Awakening to the spirit and beauty of the northern Great Plains
Wednesday, August 12, 2009
Re-introducing the black-footed ferret to Grasslands National Park
U.S. Fish & Wildlife Service
On October 2nd, Parks Canada will release around 40 black-footed ferrets into the prairie dog colonies in Grasslands National Park, implementing the recovery strategy for the black-footed ferret devised by the national recovery team and published earlier this year. The last wild ferret seen in Canada was in 1937 near Climax, Saskatchewan, and the species has been listed as extirpated by the federal government.
Everyone seems very excited to hear about the re-introduction of the ferret. Its always good news to hear that an extirpated animal is being given a second chance. And it is especially important in any ecosystem to have healthy populations of predators. I know some of the biologists on the recovery team and trust their judgement, yet can't help wondering if this is not the best way to proceed.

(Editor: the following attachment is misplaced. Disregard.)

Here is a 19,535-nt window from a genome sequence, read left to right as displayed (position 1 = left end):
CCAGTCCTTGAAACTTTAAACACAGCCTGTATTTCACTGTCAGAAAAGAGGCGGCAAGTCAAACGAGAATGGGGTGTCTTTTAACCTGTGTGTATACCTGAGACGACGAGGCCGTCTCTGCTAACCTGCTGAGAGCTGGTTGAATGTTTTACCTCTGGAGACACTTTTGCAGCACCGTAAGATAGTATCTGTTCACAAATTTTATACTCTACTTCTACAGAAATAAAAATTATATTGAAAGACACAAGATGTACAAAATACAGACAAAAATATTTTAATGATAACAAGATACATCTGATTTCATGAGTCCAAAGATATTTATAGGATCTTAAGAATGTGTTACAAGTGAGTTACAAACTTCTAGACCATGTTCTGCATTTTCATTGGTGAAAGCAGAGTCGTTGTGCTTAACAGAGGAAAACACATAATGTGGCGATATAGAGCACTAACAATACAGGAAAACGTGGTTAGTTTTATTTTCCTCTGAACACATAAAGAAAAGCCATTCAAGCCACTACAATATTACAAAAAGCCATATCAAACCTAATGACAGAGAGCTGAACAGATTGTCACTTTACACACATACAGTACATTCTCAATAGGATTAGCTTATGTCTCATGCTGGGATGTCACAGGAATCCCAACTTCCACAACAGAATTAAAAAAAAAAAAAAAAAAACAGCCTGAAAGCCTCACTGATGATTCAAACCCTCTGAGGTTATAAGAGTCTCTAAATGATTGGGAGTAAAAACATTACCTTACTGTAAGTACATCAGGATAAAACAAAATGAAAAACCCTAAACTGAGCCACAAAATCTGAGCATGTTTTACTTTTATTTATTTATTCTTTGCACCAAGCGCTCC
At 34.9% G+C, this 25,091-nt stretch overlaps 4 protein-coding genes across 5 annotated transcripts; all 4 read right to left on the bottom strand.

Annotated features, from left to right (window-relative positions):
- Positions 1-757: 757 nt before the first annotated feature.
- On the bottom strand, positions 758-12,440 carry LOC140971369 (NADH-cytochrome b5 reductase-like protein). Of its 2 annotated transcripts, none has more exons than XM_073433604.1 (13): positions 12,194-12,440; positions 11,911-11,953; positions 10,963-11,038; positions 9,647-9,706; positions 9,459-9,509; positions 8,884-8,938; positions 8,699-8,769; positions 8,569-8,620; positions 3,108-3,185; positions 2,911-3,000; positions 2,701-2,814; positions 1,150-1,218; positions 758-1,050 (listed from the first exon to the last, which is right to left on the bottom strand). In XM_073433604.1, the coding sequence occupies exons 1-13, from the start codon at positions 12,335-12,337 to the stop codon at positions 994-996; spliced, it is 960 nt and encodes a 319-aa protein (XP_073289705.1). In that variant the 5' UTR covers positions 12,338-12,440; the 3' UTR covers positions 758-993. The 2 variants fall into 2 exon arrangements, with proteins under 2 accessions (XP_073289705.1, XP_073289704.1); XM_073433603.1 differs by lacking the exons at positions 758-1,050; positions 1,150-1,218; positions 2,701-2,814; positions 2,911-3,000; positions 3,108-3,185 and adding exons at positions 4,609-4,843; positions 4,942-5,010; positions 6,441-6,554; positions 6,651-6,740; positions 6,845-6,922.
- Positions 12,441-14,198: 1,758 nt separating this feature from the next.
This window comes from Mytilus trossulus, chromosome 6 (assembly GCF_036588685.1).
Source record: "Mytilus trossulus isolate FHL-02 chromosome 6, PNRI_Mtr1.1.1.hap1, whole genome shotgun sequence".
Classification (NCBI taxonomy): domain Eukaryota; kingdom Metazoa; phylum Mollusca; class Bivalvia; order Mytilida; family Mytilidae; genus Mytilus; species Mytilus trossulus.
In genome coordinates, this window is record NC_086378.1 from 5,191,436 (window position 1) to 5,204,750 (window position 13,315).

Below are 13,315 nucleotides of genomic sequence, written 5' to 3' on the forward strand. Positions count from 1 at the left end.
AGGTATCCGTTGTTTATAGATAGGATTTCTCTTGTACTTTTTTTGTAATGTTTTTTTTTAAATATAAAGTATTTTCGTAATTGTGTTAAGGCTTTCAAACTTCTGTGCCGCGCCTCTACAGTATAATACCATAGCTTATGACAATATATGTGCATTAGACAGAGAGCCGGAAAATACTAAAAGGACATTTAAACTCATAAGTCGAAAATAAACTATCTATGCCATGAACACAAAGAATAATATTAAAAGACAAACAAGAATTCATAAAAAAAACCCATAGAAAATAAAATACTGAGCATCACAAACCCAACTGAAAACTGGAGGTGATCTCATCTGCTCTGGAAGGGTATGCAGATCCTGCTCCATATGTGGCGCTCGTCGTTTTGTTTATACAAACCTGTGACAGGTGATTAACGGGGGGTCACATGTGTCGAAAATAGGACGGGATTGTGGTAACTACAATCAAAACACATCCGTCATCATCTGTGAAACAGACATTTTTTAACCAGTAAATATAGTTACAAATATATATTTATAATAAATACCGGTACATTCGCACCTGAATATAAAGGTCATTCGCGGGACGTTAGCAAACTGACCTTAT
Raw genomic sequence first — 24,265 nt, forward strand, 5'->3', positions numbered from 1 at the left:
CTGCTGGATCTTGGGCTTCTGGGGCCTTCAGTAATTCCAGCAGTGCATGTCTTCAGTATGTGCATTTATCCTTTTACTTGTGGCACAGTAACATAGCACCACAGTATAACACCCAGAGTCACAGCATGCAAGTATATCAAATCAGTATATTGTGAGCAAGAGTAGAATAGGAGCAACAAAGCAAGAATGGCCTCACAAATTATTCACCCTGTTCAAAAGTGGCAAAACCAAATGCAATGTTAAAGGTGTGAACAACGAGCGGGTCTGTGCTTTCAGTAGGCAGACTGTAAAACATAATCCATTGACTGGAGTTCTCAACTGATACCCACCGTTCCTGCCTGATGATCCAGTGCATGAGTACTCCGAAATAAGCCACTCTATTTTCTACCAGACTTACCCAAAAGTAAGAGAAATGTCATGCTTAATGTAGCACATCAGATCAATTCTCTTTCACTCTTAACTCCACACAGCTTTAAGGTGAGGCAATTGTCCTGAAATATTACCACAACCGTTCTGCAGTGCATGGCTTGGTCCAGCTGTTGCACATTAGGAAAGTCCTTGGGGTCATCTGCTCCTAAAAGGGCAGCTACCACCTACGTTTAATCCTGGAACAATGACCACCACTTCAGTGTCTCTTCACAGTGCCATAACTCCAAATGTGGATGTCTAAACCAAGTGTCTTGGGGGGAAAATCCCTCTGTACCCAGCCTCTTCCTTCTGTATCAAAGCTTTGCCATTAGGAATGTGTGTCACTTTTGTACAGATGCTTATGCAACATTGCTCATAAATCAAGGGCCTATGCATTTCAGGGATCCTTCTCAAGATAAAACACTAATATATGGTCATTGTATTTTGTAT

One of my concerns is that the area of appropriate habitat for the ferret is too small and limited for this to be characterized as a re-introduction that restores proper functioning to an ecosystem. Part of the quality of healthy grassland is an expansiveness that allows any species to shift and move as the habitat changes over time in any one place. But grassland today doesn’t always function that way—particularly when you look at something like the ferret. It has to have black-tailed prairie dogs but the area of prairie dogs in Canada is restricted to a very small zone in and around the national park. It’s one thing to re-introduce swift foxes all across Canada’s southern plains or to re-introduce wolves to Yellowstone. In those cases there is ample habitat outside the parks, supporting the prey for those predators. Introducing the predator then can genuinely be said to help make it a fully functioning ecosystem.